• on Jun 4th, 2012 in Products & Services | 14 comments
    Following the success of the Priority Mail ® Flat Rate Box® advertising campaign, the U.S. Postal Service has decided to use the “If it fits, it ships” letter carrier (actor and comedian Mike Bradecich) as the public face for one of its newest products, Every Door Direct Mail (EDDM). The campaign’s new tag line, “Every home, every address, every time” describes the new product’s main advantage: small businesses can target every address in their local area without having to provide every name and address. EDDM is a different product than the Flat Rate Box because it’s geared toward small business customers. The Flat Rate Box is intended for both individuals and businesses. One of the new television commercials points out the value of direct mail for small businesses over other types of advertising options like billboards. This message is intended to appeal to local businesses, like restaurants and doctor’s offices, which may not advertise much to begin with and face tough decisions about where to put their limited advertising dollars. It remains to be seen whether a mass media advertising campaign is the best way to bring these small businesses into direct mail, even if supplemented with direct mail and online advertising. Check out two of the new television advertisements: Official USPS Chicken Commercial Official USPS Billboard Commercial The main message in the campaign is simplicity. Businesses no longer need mailing lists, and they can drop off their mail (up to 5,000 pieces) at their local post office instead of Business Mail Entry Units. Given the smaller audience and the larger cost for this product, it remains to be seen if EDDM will be as well received as Priority Mail, but the Postal Service appears to believe this product has potential. Revenues for EDDM since April 2011 (when the product was introduced) have grown rapidly and could increase as the economy continues to improve. The advertisements began running in April on TV and the campaign will include print, radio, and direct mail. So, tell us what you think about this new advertising campaign. Have you seen the new advertisements? How do you think this advertising campaign compares to the Priority Mail campaign? Does it do a good job of addressing the needs of small businesses?
  • on Apr 16th, 2012 in Delivery & Collection | 3 comments
    Starting in April, the private company TNT Post UK plans to test street delivery in the West End of London. Currently, TNT collects and sorts mail and then hands it over to Royal Mail, the traditional government-run postal provider in the United Kingdom, for final street delivery. Now, however, TNT Post UK wants to provide street delivery as well. TNT is seeking assistance from the UK government to provide a level playing field that will allow it to compete effectively with Royal Mail’s delivery service. Royal Mail says that rival delivery networks hurt mail customers by undermining the efficiencies of a single delivery network, stating "If a rival delivery service cherry picks profitable, easy-to-deliver mail, it will weaken and ultimately undermine the Universal Service that only Royal Mail currently has the ability and commitment to deliver..." Britain’s postal regulator, Ofcom, plans to monitor the situation. Overall, this move represents another step toward a liberalized postal market in the UK, similar to those in other European Union countries. What are the benefits and risks of promoting this type of competition in the delivery market? What could happen if a private company sets up a rival street delivery network that only served profitable areas, such as West End of London? Could the traditional provider, Royal Mail, compete in the more profitable areas if it also is forced to provide delivery services to less profitable addresses in rural areas?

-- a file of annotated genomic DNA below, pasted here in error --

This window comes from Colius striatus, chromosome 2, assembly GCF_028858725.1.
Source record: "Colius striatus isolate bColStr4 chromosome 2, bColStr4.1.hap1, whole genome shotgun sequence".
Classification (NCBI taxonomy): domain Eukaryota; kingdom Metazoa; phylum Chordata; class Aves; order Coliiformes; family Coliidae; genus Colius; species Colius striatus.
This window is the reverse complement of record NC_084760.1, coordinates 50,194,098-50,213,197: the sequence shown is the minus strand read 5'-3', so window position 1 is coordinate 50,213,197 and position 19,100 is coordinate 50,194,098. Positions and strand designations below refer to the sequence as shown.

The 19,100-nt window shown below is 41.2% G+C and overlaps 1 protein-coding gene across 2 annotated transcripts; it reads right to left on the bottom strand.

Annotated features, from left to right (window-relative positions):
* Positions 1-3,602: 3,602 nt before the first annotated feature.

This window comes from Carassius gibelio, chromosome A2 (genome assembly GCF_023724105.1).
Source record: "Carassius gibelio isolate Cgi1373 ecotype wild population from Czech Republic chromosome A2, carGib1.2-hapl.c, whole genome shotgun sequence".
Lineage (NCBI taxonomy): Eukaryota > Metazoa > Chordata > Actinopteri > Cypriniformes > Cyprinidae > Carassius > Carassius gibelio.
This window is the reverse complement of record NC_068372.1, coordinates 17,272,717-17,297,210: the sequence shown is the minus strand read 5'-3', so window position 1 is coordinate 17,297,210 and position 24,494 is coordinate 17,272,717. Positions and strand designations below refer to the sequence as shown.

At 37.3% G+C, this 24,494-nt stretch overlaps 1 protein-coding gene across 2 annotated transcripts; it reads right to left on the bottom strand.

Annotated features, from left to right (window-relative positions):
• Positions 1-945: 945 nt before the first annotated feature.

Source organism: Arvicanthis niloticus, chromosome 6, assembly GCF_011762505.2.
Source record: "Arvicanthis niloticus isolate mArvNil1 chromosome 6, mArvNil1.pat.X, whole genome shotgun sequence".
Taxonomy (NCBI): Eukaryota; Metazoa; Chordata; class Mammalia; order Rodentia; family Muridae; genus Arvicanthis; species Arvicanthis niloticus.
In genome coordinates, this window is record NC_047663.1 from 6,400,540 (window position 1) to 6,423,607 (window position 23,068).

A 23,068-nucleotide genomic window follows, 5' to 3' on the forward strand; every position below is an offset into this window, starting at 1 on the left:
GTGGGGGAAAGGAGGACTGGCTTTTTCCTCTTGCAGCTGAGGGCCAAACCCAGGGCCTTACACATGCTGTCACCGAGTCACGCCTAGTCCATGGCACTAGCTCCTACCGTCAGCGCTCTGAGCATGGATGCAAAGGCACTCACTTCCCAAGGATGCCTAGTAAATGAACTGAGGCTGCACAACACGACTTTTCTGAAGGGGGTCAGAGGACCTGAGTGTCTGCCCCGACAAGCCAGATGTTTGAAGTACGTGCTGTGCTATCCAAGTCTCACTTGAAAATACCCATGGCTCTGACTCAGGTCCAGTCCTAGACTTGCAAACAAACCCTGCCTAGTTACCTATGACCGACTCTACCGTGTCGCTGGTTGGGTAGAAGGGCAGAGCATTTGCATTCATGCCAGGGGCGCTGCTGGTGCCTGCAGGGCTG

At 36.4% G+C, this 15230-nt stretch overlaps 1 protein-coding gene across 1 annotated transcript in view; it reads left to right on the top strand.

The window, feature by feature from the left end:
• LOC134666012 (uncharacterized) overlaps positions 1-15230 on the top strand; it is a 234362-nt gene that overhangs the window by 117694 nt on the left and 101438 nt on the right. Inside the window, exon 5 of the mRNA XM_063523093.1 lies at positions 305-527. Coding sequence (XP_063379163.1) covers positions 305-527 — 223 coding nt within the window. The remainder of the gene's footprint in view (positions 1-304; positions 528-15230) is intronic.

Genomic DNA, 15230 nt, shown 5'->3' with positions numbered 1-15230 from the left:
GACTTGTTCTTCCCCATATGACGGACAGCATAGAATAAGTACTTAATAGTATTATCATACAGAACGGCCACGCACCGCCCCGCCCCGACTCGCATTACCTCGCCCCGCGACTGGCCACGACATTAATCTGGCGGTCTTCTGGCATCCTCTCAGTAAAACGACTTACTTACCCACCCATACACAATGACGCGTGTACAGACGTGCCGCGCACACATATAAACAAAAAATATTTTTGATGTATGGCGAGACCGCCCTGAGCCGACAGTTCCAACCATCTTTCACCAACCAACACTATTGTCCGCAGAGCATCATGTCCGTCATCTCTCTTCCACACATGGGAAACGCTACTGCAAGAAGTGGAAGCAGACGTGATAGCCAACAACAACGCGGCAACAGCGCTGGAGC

This blog is hosted by the OIG’s Risk Analysis Research Center.

  • on Jan 16th, 2012 in Delivery & Collection | 21 comments

    City and rural carriers deliver and pick up mail, including letters and packages. In addition, they are familiar figures who care about the people they serve, often helping in dramatic ways while making their rounds in neighborhoods 6 days a week. The U.S. Postal Service has many examples of carriers sending for help when senior citizens fail to collect their mail, alerting residents of fires, aiding accident victims, and even stopping burglaries.

    But what else can carriers do? Could they provide additional services because, after all, carriers and their vehicles are present 6 days a week in every neighborhood in the U.S.? Each potential service opportunity for carriers should be evaluated by three criteria: the investment required, the risk assumed, and the potential benefits that could be achieved. So, what are some other responsibilities that carriers can take on while delivering the mail that would result in a positive return on the Postal Service’s investment?

    How about:
    • Meter Reading.
    • Gathering data on road and weather conditions in metropolitan areas by placing Global Positioning System (GPS) devices in carrier vehicles.
    • Collecting Census Data.
    • Updating mapping components in metropolitan areas (new addresses, etc.).
    • Delivering other items besides mail. Right now, the Postal Service offers last mile delivery service to UPS and FedEx. Who else can benefit from this service?

    What do you think about carriers handling non-postal related tasks? Do you think the Postal Service should provide additional services that can be handled by carriers? In addition to the services listed what would you suggest? Please share your thoughts in the comment section below.

    This blog is hosted by the OIG's Delivery Directorate.

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